Corporate Social Responsibility in China’s Football League

Corporate Social Responsibility is a practice that emphasizes, in its simplest definition, “doing the right thing for your company and for everyone else.” China’s football league dropped the ball here starting in the early 1990’s, when football became heavily regulated by the government because of its tremendous fan-base, and also because of a very government-centric culture.

As soon as many large real estate moguls, company owners, and other wealthy investors began to buy clubs and put money into the sport, the government began to implement bureaucracy into it. This became troublesome when player salaries began to plummet, or often be delayed greatly. This is where corruption found its way into the sport.

Gambling rings began to find that players, coaches, and even club owners, were not being paid an adequate amount and found a way to exploit this. Often, the night before a match, players would receive anonymous phone calls, offering thousands of yuan at a time, to throw a match; typically defensemen and goalies, as it was easier for them to sway goals. (For a more detailed look into the Chinese Football League scandals, read here:

Only recently has China been cracking down upon these clubs (which was especially hard because the investigators were often bribed as well), and issuing fines to players that were intentionally missing goals and failing to play for their teams properly. China’s Football League has been, frankly, a disaster, for decades because of its lack of business-savvy moves. Club owners, referees, coaches, and even the players themselves, have partaken in less-than-ethical moves and have faced the repercussions of it. Competition in the sport was eliminated, players were still only being paid on a bribe-by-bribe basis, and the lousy playing began to eliminate the fan-ship that football once had in China. (Source:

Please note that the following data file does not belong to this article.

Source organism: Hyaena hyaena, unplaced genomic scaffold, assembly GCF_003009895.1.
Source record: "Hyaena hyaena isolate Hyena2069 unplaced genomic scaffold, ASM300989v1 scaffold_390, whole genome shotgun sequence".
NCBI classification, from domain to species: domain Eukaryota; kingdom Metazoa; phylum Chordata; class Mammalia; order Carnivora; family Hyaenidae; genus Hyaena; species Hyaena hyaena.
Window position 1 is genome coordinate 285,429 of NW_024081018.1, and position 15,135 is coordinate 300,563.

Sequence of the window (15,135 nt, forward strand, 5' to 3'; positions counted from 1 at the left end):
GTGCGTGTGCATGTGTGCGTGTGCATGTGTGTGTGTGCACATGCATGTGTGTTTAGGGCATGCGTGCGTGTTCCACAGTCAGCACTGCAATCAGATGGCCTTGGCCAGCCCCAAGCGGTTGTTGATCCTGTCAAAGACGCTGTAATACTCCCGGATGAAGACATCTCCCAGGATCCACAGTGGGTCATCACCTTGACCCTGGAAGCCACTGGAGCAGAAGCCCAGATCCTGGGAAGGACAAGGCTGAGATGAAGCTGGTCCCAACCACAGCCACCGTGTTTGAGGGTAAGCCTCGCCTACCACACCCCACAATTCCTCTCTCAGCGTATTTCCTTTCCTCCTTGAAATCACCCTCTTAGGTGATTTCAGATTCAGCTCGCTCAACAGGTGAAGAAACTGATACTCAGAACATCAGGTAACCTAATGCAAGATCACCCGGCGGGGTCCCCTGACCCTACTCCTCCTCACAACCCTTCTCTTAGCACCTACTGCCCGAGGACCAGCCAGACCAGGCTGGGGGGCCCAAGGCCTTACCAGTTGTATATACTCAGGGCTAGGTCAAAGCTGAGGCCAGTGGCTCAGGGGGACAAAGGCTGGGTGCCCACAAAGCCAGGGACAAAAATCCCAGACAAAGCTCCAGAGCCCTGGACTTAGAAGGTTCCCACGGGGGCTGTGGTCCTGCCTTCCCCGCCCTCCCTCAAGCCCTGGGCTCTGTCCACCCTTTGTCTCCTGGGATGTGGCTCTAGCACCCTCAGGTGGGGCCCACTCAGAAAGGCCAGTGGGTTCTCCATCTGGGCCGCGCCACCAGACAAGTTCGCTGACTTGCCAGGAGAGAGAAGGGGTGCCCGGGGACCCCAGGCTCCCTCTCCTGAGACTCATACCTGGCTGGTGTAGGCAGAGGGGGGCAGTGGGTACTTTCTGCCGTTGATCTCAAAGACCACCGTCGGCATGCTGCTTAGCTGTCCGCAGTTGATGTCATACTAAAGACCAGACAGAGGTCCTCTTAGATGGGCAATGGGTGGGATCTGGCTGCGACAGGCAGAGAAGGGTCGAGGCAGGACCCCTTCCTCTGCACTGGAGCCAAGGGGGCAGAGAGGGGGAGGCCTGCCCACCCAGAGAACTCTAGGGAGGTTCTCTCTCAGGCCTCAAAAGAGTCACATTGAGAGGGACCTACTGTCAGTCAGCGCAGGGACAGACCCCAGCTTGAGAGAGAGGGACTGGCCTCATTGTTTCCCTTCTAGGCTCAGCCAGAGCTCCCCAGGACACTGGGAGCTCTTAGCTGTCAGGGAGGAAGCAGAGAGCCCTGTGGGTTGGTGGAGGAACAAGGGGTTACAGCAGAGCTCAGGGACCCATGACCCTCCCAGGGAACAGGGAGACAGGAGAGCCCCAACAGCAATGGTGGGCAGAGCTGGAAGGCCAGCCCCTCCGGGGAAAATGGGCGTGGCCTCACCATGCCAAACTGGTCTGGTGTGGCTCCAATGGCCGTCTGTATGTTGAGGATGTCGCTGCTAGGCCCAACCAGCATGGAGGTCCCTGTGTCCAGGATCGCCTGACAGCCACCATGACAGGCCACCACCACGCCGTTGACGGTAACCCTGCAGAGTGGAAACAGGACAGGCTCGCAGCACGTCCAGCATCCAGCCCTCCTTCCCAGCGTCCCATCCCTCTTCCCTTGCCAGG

We can see the importance of Corporate Social Responsibility in American sports as well; “Lance Armstrong” became an even more common name after his doping scandals, just months ago. Armstrong, who was an executive on the board of the Livestrong Foundation he founded, was formally forced to step down from many other board positions for charities he was heavily involved in. The mind behind the famous, yellow “Livestrong bracelet” that sold nearly one-hundred million units, the icon of hope for many, was torn of all of these reputations and more upon being found of not playing by the rules and making ethical decisions. Not only was his reputation hurt, but Armstrong’s charitable work and his businesses became just as damaged through his doping scandal. (Source:

These two examples follow the same basic moral: ethics play a large role in personal life as well as in the business of sports. All too often have a lack of morals in business caused disaster, which we’ve come to see as cautionary tales for the future, however, we at All Sports, All Business believe that we can change these negative trends in the sporting industry with personal responsibility, and maybe a couple of reminders from China and the USA of the dangers of not being ethical in business.


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